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Tag Archives: Bicycling
June 11, 2013Posted by on
My initial reaction to the report that the U.S. Government has access to all sorts of data from Verizon and that it may have some level of ridiculous access to the servers of all sorts of internet behemoths was outrage. Things have changed since then and it’s this post from Andrew Sullivan that has convinced me of the error of my outrage. Buried in the post is this nugget:
But are we actually going to prevent government from using Big Data, while Google plumbs its depths even further and Buzzfeed even schedules its content by chasing algorithms? At least there is some minimal check on the government, a judicial court.
I’m no fan of the Patriot Act or FISA or any other law that provides for ridiculous surveillance of American citizens. I never bought into the “war on terror” and all of the measures that were passed to “protect” us from the enemy. Virtually one of those measures was an over-reach by a government that was over-eager to assert power in a way that was and probably still is unimaginable. I am a firm believer that the best way to combat the enemy, whoever it is — terrorists, communists, the boogeyman, is to stay truer to our ideals than we ever have. Instead, ever since 9/11, this country seems set on a path of eliminating those rights in the name of security.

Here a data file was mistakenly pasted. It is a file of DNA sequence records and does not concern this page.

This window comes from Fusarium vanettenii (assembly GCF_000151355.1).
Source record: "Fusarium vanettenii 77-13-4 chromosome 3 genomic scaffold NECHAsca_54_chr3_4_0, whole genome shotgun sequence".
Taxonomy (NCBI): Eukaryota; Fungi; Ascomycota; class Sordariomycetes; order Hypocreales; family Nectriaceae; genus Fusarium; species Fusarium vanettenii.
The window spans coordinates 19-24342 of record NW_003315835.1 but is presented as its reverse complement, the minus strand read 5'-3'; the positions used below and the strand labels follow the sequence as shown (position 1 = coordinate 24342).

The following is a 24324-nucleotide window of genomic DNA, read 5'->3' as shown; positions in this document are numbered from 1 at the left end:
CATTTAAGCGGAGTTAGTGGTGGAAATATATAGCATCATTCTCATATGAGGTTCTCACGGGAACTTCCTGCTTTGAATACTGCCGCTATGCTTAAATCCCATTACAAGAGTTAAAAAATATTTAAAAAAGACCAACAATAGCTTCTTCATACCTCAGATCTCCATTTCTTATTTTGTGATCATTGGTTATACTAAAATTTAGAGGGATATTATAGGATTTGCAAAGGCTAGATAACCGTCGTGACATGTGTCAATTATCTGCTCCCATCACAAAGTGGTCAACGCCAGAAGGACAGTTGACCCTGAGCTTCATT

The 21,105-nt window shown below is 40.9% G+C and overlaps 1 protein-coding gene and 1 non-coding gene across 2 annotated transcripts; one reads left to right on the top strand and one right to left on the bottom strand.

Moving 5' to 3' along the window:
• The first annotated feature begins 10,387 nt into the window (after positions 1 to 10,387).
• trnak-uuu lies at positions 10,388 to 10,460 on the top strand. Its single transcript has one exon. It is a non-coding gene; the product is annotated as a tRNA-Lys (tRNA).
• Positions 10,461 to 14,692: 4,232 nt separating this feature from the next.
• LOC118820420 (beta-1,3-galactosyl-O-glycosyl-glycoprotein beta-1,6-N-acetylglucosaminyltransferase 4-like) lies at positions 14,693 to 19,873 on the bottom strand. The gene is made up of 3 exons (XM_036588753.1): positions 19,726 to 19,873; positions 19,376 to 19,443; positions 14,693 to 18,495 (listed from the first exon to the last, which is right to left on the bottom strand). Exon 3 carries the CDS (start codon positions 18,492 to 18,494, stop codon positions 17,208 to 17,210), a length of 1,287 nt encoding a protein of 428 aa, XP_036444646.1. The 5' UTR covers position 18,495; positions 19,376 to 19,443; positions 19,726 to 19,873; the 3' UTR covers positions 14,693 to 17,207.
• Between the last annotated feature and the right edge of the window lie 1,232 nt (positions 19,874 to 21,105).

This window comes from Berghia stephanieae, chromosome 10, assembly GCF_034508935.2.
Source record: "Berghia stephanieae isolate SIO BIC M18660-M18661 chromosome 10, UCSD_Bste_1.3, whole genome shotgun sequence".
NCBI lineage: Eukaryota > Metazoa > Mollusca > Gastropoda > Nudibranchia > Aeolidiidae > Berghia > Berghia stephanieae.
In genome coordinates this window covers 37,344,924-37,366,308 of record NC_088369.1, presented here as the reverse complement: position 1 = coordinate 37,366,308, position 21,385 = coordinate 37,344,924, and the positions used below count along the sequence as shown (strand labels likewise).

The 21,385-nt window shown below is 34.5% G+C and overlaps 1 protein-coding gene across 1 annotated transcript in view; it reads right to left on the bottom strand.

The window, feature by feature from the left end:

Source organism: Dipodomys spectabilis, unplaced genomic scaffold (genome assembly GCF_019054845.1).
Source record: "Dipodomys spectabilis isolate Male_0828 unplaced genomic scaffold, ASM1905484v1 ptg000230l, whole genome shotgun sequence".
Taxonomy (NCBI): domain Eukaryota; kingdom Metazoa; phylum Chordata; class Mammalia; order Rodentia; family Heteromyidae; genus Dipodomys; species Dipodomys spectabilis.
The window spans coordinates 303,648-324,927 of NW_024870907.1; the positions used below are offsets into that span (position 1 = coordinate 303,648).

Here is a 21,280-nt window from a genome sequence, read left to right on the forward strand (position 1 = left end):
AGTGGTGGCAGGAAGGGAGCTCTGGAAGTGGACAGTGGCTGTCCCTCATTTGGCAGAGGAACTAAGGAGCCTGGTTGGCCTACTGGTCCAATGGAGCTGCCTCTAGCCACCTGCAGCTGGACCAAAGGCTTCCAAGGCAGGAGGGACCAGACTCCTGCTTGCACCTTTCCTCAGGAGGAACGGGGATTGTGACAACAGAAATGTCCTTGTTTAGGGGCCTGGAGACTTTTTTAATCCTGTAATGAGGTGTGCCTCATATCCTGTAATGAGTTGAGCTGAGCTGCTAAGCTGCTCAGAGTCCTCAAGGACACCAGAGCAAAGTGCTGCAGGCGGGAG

I get it. To an extent. I, too, want our government to be able to stop every terrorist plot it can. I want no more shoe bombers, Boston Marathon bombers (by the way, if you can get a hole of the July Runner’s World Magazine, read it. If you struggle with what the marathon bombing means, read it. You’ll have a renewed faith in humanity). I don’t want this country to descend into chaos, where a terrorist could strike at any moment, where a suicide bomber can blow himself up at the Starbucks down the street. But I don’t want to lose my right to privacy, my right to be free from intrusion into my thoughts, my communications, my life … without probable cause. Many of the latest reports of government action certainly point to an intrusion on those rights.